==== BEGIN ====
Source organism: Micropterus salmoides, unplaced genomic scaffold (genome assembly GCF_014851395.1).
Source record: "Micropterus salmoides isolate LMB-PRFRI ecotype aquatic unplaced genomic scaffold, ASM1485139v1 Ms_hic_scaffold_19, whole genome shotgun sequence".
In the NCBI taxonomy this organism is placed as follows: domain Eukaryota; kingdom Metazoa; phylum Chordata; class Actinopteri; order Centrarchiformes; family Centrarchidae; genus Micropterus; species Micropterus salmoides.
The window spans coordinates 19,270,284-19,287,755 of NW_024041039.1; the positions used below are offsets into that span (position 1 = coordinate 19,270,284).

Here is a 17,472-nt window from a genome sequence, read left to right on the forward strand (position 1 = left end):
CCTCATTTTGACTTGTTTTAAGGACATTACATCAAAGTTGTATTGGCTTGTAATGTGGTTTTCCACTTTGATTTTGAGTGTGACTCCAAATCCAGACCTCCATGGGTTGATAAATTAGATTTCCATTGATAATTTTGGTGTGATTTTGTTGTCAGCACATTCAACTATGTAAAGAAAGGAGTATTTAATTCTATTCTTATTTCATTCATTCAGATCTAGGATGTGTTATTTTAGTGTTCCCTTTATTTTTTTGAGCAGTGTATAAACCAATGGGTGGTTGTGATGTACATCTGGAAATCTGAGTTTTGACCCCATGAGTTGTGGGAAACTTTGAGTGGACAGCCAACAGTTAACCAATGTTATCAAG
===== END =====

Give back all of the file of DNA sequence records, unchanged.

Source organism: Micropterus salmoides, unplaced genomic scaffold (genome assembly GCF_014851395.1).
Source record: "Micropterus salmoides isolate LMB-PRFRI ecotype aquatic unplaced genomic scaffold, ASM1485139v1 Ms_hic_scaffold_19, whole genome shotgun sequence".
In the NCBI taxonomy this organism is placed as follows: domain Eukaryota; kingdom Metazoa; phylum Chordata; class Actinopteri; order Centrarchiformes; family Centrarchidae; genus Micropterus; species Micropterus salmoides.
The window spans coordinates 19,270,284-19,287,755 of NW_024041039.1; the positions used below are offsets into that span (position 1 = coordinate 19,270,284).

Here is a 17,472-nt window from a genome sequence, read left to right on the forward strand (position 1 = left end):
CCTCATTTTGACTTGTTTTAAGGACATTACATCAAAGTTGTATTGGCTTGTAATGTGGTTTTCCACTTTGATTTTGAGTGTGACTCCAAATCCAGACCTCCATGGGTTGATAAATTAGATTTCCATTGATAATTTTGGTGTGATTTTGTTGTCAGCACATTCAACTATGTAAAGAAAGGAGTATTTAATTCTATTCTTATTTCATTCATTCAGATCTAGGATGTGTTATTTTAGTGTTCCCTTTATTTTTTTGAGCAGTGTATAAACCAATGGGTGGTTGTGATGTACATCTGGAAATCTGAGTTTTGACCCCATGAGTTGTGGGAAACTTTGAGTGGACAGCCAACAGTTAACCAATGTTATCAAG